Not only does Growing Green Guide provide the background justification for the inclusion of these elements into projects, but also much needed technical detail to give designers and their clients the confidence that incorporating a green roof, wall or façade will not only add value to their project, but be sustainable and contribute to the performance of the development into the future.
This is a valuable independent reference that can be used by landscape architects and other built environment professionals to support the green infrastructure concepts and proposals. Through broad based collaboration and consultation the Growing Green Guide sets an aspirational vision for accelerating delivery of green roofs, walls and façades, supported by technical detail and case studies.
Recipient: Taylor Cullity Lethlean
Project: Making Sense of Landscape
Client: Taylor Cullity Lethlean
Key Partners: TCL, Gini Lee, Sueanne Ware, Sean Hogan
Citation: This beautifully designed book pulls together over 25 years of exceptional work by Taylor Cullity Lethlean (TCL). Edited by two of the country’s most respected landscape architecture academics, Gini Lee and SueAnne Ware, Making Sense of Landscape carefully avoids the self-congratulatory, instead offering up a rich conversation about the future of landscape architecture in Australia. Three core chapters, Narrative, Material Prescence and Civic provide a clear structure, and are each introduced by an editorial statement. The diverse range of voices in this book, and the positioning of TCL’s work within both the local and international discourses are impressive and
should be applauded.
Recipient: Adrian Marshall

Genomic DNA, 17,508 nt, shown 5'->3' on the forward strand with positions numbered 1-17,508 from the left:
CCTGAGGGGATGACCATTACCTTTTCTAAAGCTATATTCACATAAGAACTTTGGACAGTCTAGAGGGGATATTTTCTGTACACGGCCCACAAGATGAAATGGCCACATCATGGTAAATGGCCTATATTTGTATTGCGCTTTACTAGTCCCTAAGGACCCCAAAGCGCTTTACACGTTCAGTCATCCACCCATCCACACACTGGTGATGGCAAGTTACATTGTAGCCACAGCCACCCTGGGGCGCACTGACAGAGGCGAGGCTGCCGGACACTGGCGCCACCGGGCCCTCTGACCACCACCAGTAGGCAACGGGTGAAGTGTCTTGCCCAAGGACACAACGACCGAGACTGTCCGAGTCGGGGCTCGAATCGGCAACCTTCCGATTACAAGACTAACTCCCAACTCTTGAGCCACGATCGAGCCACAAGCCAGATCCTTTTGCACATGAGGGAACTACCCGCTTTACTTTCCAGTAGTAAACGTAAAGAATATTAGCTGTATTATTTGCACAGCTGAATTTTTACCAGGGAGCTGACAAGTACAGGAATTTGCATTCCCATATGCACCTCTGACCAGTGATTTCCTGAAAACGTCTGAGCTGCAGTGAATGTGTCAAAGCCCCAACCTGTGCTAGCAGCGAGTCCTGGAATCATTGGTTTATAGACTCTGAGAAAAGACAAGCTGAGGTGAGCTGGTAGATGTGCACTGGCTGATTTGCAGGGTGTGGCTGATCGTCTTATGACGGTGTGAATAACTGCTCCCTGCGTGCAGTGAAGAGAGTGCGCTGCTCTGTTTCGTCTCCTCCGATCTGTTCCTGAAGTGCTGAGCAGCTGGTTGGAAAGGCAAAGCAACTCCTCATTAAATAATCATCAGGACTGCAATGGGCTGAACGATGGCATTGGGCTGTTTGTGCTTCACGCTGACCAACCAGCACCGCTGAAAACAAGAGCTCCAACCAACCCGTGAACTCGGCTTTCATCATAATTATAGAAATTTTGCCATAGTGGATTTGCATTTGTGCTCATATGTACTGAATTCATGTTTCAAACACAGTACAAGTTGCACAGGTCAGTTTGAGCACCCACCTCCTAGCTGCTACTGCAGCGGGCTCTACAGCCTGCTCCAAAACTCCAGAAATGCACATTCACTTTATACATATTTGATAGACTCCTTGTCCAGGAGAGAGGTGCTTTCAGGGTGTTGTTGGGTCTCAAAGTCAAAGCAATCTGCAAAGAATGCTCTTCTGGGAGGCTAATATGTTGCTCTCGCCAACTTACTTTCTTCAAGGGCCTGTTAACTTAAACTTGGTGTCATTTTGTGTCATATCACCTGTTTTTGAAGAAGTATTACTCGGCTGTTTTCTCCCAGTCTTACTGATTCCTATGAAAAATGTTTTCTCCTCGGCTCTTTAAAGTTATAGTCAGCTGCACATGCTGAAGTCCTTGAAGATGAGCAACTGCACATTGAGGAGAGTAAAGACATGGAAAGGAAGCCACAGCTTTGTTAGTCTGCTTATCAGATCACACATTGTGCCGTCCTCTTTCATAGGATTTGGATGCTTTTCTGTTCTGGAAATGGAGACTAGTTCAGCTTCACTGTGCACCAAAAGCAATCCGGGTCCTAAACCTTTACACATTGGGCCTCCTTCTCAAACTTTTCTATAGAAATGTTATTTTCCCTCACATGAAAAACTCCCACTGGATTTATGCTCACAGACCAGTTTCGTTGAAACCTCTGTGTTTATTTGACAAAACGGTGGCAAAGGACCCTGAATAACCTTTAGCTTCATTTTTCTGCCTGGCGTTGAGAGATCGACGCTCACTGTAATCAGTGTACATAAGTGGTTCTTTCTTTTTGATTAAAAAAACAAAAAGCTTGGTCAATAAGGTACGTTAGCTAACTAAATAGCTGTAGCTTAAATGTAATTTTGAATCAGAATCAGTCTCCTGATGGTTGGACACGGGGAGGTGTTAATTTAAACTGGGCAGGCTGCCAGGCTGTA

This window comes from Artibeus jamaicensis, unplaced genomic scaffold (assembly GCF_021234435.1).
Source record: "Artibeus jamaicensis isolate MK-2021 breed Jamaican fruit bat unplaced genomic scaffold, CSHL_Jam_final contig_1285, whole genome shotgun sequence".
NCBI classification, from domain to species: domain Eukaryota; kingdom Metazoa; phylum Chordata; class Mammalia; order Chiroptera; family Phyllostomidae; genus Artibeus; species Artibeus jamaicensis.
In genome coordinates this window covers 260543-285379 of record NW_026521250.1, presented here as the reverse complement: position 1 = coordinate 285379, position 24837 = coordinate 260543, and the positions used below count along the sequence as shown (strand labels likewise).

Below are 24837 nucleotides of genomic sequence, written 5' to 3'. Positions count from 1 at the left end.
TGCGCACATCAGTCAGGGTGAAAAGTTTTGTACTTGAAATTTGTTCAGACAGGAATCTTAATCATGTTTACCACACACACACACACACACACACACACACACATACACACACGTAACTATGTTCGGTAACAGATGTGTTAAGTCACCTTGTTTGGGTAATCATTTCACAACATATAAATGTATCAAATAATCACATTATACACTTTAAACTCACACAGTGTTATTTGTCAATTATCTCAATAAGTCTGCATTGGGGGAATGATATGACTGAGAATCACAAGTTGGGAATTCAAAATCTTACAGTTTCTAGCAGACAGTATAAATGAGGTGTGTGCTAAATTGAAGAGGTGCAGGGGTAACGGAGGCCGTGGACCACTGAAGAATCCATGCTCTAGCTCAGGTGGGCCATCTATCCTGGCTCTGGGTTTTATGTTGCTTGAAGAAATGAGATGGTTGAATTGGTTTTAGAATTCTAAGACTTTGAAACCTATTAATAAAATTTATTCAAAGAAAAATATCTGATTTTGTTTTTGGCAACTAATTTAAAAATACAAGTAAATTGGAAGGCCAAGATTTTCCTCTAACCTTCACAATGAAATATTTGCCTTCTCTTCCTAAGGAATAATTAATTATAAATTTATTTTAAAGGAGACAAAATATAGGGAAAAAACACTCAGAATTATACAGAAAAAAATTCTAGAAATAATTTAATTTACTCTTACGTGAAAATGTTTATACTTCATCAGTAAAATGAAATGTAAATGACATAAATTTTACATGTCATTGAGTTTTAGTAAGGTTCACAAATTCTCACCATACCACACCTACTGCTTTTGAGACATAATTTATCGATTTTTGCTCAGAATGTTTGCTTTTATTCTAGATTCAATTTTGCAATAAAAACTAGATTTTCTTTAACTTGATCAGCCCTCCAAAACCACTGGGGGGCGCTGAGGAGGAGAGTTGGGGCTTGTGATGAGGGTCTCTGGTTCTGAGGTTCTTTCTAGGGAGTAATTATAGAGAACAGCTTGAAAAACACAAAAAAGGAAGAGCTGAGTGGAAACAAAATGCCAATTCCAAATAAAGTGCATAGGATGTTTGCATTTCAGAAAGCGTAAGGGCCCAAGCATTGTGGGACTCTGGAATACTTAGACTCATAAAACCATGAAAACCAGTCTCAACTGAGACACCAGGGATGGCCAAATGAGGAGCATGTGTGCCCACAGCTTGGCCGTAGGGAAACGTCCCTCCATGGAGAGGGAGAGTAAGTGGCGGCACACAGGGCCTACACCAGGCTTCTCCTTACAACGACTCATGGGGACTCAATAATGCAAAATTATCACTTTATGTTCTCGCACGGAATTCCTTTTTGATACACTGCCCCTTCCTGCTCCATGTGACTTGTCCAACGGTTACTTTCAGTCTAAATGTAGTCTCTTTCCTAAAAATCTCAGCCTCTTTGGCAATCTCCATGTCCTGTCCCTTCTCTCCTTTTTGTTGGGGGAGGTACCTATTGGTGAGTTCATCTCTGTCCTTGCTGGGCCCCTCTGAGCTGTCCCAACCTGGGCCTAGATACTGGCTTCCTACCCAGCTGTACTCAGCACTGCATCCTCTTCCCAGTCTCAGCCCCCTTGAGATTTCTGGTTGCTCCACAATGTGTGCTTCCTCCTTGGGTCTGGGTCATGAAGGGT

Project: Start with the Grasslands
Client: Victorian National Parks Association
Citation: Start with the Grasslands is a timely and rigorous new model of best practice for preserving what is Australia’s most endangered grasslands ecosystem into the
context of increasing urban development.
The project synthesises a great deal of previous academic research into the ecology of native grasslands, as well as embracing ideas from environmental psychology, history,
social studies and landscape architecture.
Adrian has worked closely with a range of experts learnt the theories and research outcomes relevant to their different fields and applied this knowledge through a landscape
architecture lens to a significant conservation issue; the ongoing persistence of south east Australia’s native grasslands.
This work was lead by Adrian on a 2-year volunteer basis for Victorian National Parks Association. The document is testament to Adrian’s potential as a future leader to initiate
and carry out this work that communicates complex ecological and social theory in a lively and accessible manner that is already proving to be a valuable resource.
For all media enquiries contact:
Mandy Bromilow, AILA VIC Chapter Manager, 0401 811 976, [email protected]